Rocket science is founded on Newton’s basic laws of motion. Everyone learns these laws, but few see the application. Dr Kraft, a NASA engineer made these laws come to life when he showed how Newton’s laws can be seen in a rocket launch using videos of past launches. Students learned about NASA and its many rocket programs and then were quizzed using clicker technology to respond to specific questions. For example, the students learned about requirements to become an astronaut, which include physical fitness qualifications and height restrictions. They also learned about TRAPPIST -1, which is an exoplanet had recently been in the news as a new solar system in the universe. According to NASA, “some 40 light-years from Earth, a planet called TRAPPIST-1e offers a heart-stopping view: brilliant objects in a red sky, looming like larger and smaller versions of our own moon. But these are no moons. They are other Earth-sized planets in a spectacular planetary system outside our own. These seven rocky worlds huddle around their small, dim, red star, like a family around a campfire. Any of them could harbor liquid water, but the planet shown here, fourth from the TRAPPIST-1 star, is in the habitable zone, the area around the star where liquid water is most likely to be detected. This system was revealed by the TRAnsiting Planets and PlanetIsmals Small Telescope (TRAPPIST) and NASA’s Spitzer Space Telescope. The planets are also excellent targets for NASA’s James Webb Space Telescope. Take a planet-hopping excursion through the TRAPPIST-1 system.”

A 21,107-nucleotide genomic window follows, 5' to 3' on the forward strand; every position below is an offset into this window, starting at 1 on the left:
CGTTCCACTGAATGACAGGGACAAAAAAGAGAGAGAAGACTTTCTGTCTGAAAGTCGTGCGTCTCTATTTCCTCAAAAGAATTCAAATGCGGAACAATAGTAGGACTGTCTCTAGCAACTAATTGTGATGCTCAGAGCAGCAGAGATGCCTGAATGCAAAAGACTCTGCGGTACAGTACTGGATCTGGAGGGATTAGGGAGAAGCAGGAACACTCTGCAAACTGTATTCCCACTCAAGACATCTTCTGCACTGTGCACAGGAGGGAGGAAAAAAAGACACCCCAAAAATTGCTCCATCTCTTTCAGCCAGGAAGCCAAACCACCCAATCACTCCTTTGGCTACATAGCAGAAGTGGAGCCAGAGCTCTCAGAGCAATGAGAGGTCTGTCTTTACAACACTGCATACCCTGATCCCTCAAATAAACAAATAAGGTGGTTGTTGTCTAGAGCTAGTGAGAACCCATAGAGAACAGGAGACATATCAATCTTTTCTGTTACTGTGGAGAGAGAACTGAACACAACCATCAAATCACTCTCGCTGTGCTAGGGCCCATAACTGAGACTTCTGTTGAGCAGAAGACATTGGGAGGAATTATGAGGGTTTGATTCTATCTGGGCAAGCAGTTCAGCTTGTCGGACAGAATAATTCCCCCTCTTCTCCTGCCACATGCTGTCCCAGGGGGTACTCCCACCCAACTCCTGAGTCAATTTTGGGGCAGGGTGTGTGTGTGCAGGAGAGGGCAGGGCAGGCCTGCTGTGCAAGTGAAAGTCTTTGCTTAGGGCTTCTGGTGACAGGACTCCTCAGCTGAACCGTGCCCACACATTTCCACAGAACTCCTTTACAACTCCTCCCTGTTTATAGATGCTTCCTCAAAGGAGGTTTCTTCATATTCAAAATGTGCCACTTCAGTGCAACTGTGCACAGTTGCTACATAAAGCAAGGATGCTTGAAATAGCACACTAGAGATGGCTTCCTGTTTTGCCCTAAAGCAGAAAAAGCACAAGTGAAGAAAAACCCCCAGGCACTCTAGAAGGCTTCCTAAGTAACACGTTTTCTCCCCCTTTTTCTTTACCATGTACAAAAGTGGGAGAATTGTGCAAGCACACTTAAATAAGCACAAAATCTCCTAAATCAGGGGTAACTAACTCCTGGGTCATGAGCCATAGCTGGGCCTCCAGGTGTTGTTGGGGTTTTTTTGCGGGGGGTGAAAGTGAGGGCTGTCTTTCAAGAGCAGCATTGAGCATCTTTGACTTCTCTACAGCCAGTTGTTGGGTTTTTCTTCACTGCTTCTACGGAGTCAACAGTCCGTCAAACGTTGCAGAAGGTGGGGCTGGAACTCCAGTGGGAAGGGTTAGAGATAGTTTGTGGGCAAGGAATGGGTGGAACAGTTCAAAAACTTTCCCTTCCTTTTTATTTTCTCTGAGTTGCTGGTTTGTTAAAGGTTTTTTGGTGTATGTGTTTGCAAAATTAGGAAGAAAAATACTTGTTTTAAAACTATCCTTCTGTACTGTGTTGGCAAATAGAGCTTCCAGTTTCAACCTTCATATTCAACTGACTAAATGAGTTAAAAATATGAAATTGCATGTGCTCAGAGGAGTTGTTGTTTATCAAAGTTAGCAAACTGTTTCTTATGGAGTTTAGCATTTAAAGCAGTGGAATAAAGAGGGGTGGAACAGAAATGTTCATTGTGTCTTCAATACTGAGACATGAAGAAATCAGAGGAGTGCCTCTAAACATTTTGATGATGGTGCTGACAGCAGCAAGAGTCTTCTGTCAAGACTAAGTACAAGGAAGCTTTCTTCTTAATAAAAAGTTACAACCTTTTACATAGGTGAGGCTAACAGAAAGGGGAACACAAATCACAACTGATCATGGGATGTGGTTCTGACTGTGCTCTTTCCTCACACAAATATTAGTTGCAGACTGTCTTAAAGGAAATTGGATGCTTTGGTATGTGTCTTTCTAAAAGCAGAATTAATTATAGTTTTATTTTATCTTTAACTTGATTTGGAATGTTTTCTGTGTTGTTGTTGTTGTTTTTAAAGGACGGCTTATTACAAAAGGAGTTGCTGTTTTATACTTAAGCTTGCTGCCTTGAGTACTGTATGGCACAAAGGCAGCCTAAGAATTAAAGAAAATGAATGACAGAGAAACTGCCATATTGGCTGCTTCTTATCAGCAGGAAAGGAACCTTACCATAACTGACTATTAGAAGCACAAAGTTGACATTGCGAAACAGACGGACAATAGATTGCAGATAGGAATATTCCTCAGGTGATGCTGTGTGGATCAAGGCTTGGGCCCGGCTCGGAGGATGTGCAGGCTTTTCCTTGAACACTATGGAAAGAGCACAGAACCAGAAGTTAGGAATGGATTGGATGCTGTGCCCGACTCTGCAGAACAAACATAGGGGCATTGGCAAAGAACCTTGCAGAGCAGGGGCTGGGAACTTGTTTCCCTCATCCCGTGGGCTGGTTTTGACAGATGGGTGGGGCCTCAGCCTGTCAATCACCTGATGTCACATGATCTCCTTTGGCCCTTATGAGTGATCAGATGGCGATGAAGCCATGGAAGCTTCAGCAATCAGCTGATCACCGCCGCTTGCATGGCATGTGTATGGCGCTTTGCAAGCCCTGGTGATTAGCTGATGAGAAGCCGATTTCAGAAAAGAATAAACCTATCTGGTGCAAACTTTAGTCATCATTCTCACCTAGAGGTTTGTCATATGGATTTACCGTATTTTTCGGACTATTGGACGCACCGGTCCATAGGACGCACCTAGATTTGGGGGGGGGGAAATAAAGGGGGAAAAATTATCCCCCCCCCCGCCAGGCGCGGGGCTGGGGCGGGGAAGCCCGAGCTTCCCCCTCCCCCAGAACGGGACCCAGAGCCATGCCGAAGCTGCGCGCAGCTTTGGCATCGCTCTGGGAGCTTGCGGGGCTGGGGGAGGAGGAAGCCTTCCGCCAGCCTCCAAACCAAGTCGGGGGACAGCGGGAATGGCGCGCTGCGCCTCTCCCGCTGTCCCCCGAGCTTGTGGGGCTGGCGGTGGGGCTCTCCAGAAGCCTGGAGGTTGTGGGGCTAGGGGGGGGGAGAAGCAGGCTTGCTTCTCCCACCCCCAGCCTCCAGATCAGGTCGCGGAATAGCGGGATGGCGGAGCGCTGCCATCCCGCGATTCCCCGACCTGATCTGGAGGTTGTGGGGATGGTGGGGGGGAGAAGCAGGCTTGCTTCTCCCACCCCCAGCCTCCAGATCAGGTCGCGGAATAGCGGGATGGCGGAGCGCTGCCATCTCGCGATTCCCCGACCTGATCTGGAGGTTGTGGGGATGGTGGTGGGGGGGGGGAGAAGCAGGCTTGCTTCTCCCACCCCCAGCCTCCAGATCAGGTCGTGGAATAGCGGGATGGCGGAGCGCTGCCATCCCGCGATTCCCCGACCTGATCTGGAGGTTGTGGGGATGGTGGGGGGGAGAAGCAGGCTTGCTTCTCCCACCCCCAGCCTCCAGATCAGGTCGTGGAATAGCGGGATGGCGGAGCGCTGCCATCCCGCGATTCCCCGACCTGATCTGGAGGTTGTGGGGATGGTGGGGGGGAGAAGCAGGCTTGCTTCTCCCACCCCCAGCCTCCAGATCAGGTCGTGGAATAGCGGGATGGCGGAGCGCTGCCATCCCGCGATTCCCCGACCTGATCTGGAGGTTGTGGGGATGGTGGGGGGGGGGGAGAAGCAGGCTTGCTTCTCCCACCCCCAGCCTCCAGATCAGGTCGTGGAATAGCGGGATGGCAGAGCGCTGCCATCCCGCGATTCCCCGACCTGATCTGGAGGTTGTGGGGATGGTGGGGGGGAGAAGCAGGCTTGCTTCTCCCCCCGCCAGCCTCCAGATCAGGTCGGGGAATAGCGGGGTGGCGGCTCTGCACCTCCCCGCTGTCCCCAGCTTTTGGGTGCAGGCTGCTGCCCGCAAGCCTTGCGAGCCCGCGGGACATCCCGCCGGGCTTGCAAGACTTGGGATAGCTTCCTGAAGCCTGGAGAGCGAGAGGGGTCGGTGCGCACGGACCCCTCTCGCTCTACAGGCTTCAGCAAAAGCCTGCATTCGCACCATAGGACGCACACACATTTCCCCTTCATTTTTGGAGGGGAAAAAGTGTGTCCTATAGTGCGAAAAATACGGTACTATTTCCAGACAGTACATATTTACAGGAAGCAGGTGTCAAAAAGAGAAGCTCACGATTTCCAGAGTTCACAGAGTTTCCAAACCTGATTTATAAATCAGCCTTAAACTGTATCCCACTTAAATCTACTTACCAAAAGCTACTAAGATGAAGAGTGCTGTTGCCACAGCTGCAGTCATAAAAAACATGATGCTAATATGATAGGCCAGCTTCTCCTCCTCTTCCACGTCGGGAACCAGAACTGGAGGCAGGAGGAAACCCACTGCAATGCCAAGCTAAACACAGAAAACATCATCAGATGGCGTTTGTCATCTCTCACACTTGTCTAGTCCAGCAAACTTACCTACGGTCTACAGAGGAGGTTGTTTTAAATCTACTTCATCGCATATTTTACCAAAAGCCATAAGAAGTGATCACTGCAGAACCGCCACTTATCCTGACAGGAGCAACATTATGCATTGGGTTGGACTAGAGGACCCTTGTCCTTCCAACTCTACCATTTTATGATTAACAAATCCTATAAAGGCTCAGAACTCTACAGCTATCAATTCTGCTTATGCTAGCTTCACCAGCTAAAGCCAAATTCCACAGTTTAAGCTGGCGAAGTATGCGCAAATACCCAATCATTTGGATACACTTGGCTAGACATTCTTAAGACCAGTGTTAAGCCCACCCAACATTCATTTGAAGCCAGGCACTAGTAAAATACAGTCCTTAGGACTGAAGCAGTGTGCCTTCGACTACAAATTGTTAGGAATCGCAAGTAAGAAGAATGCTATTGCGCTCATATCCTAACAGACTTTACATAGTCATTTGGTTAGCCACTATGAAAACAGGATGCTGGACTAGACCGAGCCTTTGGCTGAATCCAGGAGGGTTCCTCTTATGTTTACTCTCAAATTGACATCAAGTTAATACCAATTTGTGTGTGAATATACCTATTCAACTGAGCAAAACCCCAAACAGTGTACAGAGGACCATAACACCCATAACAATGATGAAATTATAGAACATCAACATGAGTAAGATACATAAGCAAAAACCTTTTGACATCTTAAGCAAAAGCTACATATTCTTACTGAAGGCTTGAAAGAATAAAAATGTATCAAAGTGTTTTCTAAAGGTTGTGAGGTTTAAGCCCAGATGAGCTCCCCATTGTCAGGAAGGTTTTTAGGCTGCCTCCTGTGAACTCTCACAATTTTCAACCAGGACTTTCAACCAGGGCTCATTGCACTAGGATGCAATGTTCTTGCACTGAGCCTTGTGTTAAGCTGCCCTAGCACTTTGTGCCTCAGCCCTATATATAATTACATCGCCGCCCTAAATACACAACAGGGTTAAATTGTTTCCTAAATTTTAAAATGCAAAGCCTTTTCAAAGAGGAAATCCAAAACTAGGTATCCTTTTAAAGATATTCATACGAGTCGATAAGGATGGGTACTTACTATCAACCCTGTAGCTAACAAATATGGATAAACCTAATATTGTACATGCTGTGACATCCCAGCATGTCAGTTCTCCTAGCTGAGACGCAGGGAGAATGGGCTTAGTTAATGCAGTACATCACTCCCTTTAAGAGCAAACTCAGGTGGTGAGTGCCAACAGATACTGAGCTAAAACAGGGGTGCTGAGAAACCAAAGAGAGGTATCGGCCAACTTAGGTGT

Students answered some trivia questions on how it was discovered. NASA discovered this new solar system using the brightness of the stars within that system. The sun of TRAPPIST-1 is very dim and all its planets’ orbits would fit inside the orbit of the planet Mercury. Some of the students were interested in potential job openings at NASA and asked relevant questions. Many of the job-openings at NASA require advanced degrees in STEM fields. Job responsibilities and potential career paths within NASA were discussed.
For more teen cafes related to rockets read: Taking Off With Engineering
Hands on Activity
After learning about rocket science and Newton’s laws, students constructed marshmallow catapults and competed for prizes for longest distance and accuracy. Students discussed Newton’s Laws they had recently learned as they made adjustments to their designs. These are the same basic principles that are used as rockets are launched. Many students used a trial-and-error approach to make design modifications for the competition. Visit NASA’s Exoplanet’s site to learn more about alien planets!